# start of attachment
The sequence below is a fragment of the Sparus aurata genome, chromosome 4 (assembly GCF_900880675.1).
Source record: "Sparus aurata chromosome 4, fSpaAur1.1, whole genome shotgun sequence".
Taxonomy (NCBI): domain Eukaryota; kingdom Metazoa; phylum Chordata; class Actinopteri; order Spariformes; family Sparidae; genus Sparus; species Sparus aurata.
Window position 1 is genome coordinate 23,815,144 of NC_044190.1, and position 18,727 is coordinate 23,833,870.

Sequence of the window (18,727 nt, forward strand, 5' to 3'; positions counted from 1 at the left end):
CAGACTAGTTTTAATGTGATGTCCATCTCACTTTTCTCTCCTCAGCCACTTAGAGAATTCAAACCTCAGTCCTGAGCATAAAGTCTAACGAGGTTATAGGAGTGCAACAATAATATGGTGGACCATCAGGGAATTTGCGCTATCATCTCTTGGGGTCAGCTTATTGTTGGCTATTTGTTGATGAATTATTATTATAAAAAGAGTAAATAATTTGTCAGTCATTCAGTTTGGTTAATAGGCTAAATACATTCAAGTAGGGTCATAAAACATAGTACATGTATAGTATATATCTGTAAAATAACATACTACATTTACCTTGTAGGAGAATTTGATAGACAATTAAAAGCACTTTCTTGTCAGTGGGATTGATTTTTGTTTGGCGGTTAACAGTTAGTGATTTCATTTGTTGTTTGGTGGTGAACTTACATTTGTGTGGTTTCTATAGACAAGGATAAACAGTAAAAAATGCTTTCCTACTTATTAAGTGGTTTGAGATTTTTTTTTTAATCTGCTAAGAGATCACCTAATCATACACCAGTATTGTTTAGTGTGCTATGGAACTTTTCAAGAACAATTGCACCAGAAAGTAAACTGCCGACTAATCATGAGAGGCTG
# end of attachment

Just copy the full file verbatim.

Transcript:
The sequence below is a fragment of the Sparus aurata genome, chromosome 4 (assembly GCF_900880675.1).
Source record: "Sparus aurata chromosome 4, fSpaAur1.1, whole genome shotgun sequence".
Taxonomy (NCBI): domain Eukaryota; kingdom Metazoa; phylum Chordata; class Actinopteri; order Spariformes; family Sparidae; genus Sparus; species Sparus aurata.
Window position 1 is genome coordinate 23,815,144 of NC_044190.1, and position 18,727 is coordinate 23,833,870.

Sequence of the window (18,727 nt, forward strand, 5' to 3'; positions counted from 1 at the left end):
CAGACTAGTTTTAATGTGATGTCCATCTCACTTTTCTCTCCTCAGCCACTTAGAGAATTCAAACCTCAGTCCTGAGCATAAAGTCTAACGAGGTTATAGGAGTGCAACAATAATATGGTGGACCATCAGGGAATTTGCGCTATCATCTCTTGGGGTCAGCTTATTGTTGGCTATTTGTTGATGAATTATTATTATAAAAAGAGTAAATAATTTGTCAGTCATTCAGTTTGGTTAATAGGCTAAATACATTCAAGTAGGGTCATAAAACATAGTACATGTATAGTATATATCTGTAAAATAACATACTACATTTACCTTGTAGGAGAATTTGATAGACAATTAAAAGCACTTTCTTGTCAGTGGGATTGATTTTTGTTTGGCGGTTAACAGTTAGTGATTTCATTTGTTGTTTGGTGGTGAACTTACATTTGTGTGGTTTCTATAGACAAGGATAAACAGTAAAAAATGCTTTCCTACTTATTAAGTGGTTTGAGATTTTTTTTTTAATCTGCTAAGAGATCACCTAATCATACACCAGTATTGTTTAGTGTGCTATGGAACTTTTCAAGAACAATTGCACCAGAAAGTAAACTGCCGACTAATCATGAGAGGCTG